Pa., raise the minimum wage
As we mark the 50th anniversary of President Lyndon Johnson's declaration of war on poverty, neighboring states such as New York and Ohio have taken the necessary steps to lead their citizens out of poverty by increasing the minimum wage. On the federal level, President Obama has issued an executive order to increase wages for businesses with new or renewed federal contracts to $10.10 in 2015.
Now it's Pennsylvania's turn. The commonwealth must rise to the challenge to lead 1.8 million Pennsylvanians out of poverty and down the pathway of financial independence by raising our state's minimum wage.
Several measures have been introduced in the General Assembly. I support increasing the minimum wage for our struggling families from the current $7.25 per hour to $10.10. This modest increase would boost the yearly earnings of a full-time worker by more than $5,900 to $21,008.
Contrary to what critics of an increase say, minimum-wage jobs are not just filled by part-time high school students and college undergrads. Adult women, 514,000 Pennsylvania women to be exact, account for two-thirds of workers earning barely enough to support their families. Furthermore, senior citizens paying for housing, prescriptions, and food also struggle to afford these basic necessities while working low-paying jobs.
Every day, constituents walk into my district office searching for a part- or full-time position that will allow them to provide for their families. They are mothers and fathers who don't want to rely on government assistance to survive, but they can barely afford to buy food or school supplies, and have trouble keeping up with housing and day-care expenses.
More than a dozen states increased their minimum wage on Jan. 1, and 21 states now have a minimum wage above the federal rate of $7.25. The last increase in Pennsylvania was in 2006.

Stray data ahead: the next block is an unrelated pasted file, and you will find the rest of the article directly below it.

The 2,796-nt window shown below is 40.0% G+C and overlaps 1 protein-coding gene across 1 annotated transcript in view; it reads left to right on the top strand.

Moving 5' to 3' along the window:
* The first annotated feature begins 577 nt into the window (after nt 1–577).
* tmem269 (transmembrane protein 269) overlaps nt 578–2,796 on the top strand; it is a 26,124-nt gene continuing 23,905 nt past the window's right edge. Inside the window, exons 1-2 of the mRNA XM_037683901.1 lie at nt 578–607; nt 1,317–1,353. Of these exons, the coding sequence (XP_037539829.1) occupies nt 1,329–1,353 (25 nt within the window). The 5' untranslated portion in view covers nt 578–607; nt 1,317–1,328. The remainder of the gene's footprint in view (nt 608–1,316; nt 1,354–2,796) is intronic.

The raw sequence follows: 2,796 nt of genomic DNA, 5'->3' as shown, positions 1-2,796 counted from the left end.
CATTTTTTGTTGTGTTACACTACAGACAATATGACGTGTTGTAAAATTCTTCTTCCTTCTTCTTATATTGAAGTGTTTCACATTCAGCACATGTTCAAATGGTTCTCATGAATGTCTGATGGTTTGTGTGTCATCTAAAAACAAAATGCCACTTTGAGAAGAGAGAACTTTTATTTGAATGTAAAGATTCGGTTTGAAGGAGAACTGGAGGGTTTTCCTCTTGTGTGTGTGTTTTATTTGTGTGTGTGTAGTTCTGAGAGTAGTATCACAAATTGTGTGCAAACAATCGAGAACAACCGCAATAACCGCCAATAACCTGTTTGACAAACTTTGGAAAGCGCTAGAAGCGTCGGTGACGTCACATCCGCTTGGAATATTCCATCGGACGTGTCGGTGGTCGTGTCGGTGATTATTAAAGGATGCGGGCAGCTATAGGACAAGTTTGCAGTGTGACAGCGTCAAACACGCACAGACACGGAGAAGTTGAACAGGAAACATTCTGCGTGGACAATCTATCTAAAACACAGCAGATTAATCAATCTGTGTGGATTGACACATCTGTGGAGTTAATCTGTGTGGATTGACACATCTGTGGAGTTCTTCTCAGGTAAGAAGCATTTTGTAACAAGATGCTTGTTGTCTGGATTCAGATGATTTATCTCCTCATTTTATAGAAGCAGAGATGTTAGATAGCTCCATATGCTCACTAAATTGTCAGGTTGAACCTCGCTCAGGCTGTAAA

Since that last raise, the cost of everyday necessities like milk and gas has increased while the nation has recovered from the recession. In Philadelphia, it takes more than 134 hours of work at the minimum wage to pay average rent and utilities alone. Adjusted for inflation, today's minimum-wage earners make about a third less than they did in 1968.
Increasing the minimum wage would mean a single mother with two children who works 40 hours per week would no longer be forced to live in poverty. An increase would mean that a father working 40 hours a week could send his children to school with breakfast in their stomachs. More low-income individuals could move from public assistance to self-sufficient living.
Pennsylvania has created multiple avenues for economic development for small businesses and major corporations; we must now support economic growth for the families who are the backbone of our economy and keep our businesses thriving. We must rise to the occasion and enact bipartisan legislation that will increase the minimum wage.
We can pave the way for the road out of poverty, and help Pennsylvanians head toward self-sufficiency and financial independence.
Cherelle L. Parker is the chairwoman of the Philadelphia delegation in the state House; a Democrat, she represents the 200th Legislative District.